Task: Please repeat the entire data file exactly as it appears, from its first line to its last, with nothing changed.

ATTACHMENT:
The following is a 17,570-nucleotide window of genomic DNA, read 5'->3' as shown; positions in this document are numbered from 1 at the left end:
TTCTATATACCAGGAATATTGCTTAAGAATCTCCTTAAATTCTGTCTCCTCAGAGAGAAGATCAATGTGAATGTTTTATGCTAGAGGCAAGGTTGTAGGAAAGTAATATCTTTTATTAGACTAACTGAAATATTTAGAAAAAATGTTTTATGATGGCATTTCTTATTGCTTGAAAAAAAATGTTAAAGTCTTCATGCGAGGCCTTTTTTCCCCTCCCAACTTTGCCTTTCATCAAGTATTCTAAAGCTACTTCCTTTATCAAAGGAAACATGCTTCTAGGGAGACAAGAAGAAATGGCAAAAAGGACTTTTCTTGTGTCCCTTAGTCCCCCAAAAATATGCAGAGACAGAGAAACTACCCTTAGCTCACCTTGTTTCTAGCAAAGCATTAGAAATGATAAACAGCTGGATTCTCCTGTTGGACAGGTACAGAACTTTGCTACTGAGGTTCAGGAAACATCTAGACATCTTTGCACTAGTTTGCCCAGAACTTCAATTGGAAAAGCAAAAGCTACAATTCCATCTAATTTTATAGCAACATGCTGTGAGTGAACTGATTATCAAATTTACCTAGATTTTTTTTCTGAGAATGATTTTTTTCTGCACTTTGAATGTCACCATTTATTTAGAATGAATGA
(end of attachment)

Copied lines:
The following is a 17,570-nucleotide window of genomic DNA, read 5'->3' as shown; positions in this document are numbered from 1 at the left end:
TTCTATATACCAGGAATATTGCTTAAGAATCTCCTTAAATTCTGTCTCCTCAGAGAGAAGATCAATGTGAATGTTTTATGCTAGAGGCAAGGTTGTAGGAAAGTAATATCTTTTATTAGACTAACTGAAATATTTAGAAAAAATGTTTTATGATGGCATTTCTTATTGCTTGAAAAAAAATGTTAAAGTCTTCATGCGAGGCCTTTTTTCCCCTCCCAACTTTGCCTTTCATCAAGTATTCTAAAGCTACTTCCTTTATCAAAGGAAACATGCTTCTAGGGAGACAAGAAGAAATGGCAAAAAGGACTTTTCTTGTGTCCCTTAGTCCCCCAAAAATATGCAGAGACAGAGAAACTACCCTTAGCTCACCTTGTTTCTAGCAAAGCATTAGAAATGATAAACAGCTGGATTCTCCTGTTGGACAGGTACAGAACTTTGCTACTGAGGTTCAGGAAACATCTAGACATCTTTGCACTAGTTTGCCCAGAACTTCAATTGGAAAAGCAAAAGCTACAATTCCATCTAATTTTATAGCAACATGCTGTGAGTGAACTGATTATCAAATTTACCTAGATTTTTTTTCTGAGAATGATTTTTTTCTGCACTTTGAATGTCACCATTTATTTAGAATGAATGA